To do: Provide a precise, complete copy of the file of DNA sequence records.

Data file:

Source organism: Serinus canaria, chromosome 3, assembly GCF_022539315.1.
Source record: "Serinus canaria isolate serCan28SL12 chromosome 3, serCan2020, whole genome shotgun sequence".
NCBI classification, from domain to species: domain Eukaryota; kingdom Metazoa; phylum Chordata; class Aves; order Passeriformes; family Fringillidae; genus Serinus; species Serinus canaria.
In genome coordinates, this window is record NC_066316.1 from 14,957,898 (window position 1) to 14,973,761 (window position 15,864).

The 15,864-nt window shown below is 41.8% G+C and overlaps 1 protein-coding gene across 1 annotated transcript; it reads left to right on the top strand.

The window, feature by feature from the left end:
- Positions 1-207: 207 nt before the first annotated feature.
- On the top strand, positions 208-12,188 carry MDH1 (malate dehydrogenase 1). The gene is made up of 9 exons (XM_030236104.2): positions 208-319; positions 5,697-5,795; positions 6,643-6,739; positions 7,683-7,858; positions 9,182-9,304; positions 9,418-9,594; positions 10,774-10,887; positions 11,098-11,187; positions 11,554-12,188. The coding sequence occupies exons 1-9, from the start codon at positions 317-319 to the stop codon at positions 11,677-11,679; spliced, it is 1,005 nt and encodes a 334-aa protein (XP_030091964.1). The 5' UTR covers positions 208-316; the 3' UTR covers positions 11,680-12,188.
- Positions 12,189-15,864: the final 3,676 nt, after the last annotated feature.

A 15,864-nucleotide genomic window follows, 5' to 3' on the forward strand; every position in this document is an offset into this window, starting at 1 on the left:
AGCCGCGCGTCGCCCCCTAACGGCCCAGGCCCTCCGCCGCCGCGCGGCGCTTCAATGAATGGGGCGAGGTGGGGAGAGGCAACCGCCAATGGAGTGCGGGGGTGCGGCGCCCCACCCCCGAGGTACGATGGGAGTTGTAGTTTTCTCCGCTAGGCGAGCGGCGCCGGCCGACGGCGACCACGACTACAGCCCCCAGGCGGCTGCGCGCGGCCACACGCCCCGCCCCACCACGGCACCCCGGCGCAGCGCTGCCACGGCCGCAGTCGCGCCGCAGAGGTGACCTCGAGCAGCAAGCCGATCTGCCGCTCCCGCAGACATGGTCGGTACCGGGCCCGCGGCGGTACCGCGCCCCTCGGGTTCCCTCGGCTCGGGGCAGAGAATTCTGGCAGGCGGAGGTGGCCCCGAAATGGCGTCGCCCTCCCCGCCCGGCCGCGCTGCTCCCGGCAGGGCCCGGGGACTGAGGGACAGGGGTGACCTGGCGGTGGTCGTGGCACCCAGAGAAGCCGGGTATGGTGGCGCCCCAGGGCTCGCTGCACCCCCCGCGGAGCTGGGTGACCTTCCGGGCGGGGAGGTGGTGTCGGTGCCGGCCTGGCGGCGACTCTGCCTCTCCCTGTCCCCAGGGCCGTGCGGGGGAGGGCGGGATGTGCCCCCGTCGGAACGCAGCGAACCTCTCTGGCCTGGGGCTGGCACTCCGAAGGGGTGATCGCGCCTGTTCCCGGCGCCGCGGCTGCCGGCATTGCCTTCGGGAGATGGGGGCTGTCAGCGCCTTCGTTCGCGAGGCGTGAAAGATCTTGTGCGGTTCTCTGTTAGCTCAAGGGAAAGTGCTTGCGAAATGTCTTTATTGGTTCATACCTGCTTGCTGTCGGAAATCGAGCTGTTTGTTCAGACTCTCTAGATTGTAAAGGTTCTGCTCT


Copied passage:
Source organism: Serinus canaria, chromosome 3, assembly GCF_022539315.1.
Source record: "Serinus canaria isolate serCan28SL12 chromosome 3, serCan2020, whole genome shotgun sequence".
NCBI classification, from domain to species: domain Eukaryota; kingdom Metazoa; phylum Chordata; class Aves; order Passeriformes; family Fringillidae; genus Serinus; species Serinus canaria.
In genome coordinates, this window is record NC_066316.1 from 14,957,898 (window position 1) to 14,973,761 (window position 15,864).

The 15,864-nt window shown below is 41.8% G+C and overlaps 1 protein-coding gene across 1 annotated transcript; it reads left to right on the top strand.

The window, feature by feature from the left end:
- Positions 1-207: 207 nt before the first annotated feature.
- On the top strand, positions 208-12,188 carry MDH1 (malate dehydrogenase 1). The gene is made up of 9 exons (XM_030236104.2): positions 208-319; positions 5,697-5,795; positions 6,643-6,739; positions 7,683-7,858; positions 9,182-9,304; positions 9,418-9,594; positions 10,774-10,887; positions 11,098-11,187; positions 11,554-12,188. The coding sequence occupies exons 1-9, from the start codon at positions 317-319 to the stop codon at positions 11,677-11,679; spliced, it is 1,005 nt and encodes a 334-aa protein (XP_030091964.1). The 5' UTR covers positions 208-316; the 3' UTR covers positions 11,680-12,188.
- Positions 12,189-15,864: the final 3,676 nt, after the last annotated feature.

A 15,864-nucleotide genomic window follows, 5' to 3' on the forward strand; every position in this document is an offset into this window, starting at 1 on the left:
AGCCGCGCGTCGCCCCCTAACGGCCCAGGCCCTCCGCCGCCGCGCGGCGCTTCAATGAATGGGGCGAGGTGGGGAGAGGCAACCGCCAATGGAGTGCGGGGGTGCGGCGCCCCACCCCCGAGGTACGATGGGAGTTGTAGTTTTCTCCGCTAGGCGAGCGGCGCCGGCCGACGGCGACCACGACTACAGCCCCCAGGCGGCTGCGCGCGGCCACACGCCCCGCCCCACCACGGCACCCCGGCGCAGCGCTGCCACGGCCGCAGTCGCGCCGCAGAGGTGACCTCGAGCAGCAAGCCGATCTGCCGCTCCCGCAGACATGGTCGGTACCGGGCCCGCGGCGGTACCGCGCCCCTCGGGTTCCCTCGGCTCGGGGCAGAGAATTCTGGCAGGCGGAGGTGGCCCCGAAATGGCGTCGCCCTCCCCGCCCGGCCGCGCTGCTCCCGGCAGGGCCCGGGGACTGAGGGACAGGGGTGACCTGGCGGTGGTCGTGGCACCCAGAGAAGCCGGGTATGGTGGCGCCCCAGGGCTCGCTGCACCCCCCGCGGAGCTGGGTGACCTTCCGGGCGGGGAGGTGGTGTCGGTGCCGGCCTGGCGGCGACTCTGCCTCTCCCTGTCCCCAGGGCCGTGCGGGGGAGGGCGGGATGTGCCCCCGTCGGAACGCAGCGAACCTCTCTGGCCTGGGGCTGGCACTCCGAAGGGGTGATCGCGCCTGTTCCCGGCGCCGCGGCTGCCGGCATTGCCTTCGGGAGATGGGGGCTGTCAGCGCCTTCGTTCGCGAGGCGTGAAAGATCTTGTGCGGTTCTCTGTTAGCTCAAGGGAAAGTGCTTGCGAAATGTCTTTATTGGTTCATACCTGCTTGCTGTCGGAAATCGAGCTGTTTGTTCAGACTCTCTAGATTGTAAAGGTTCTGCTCT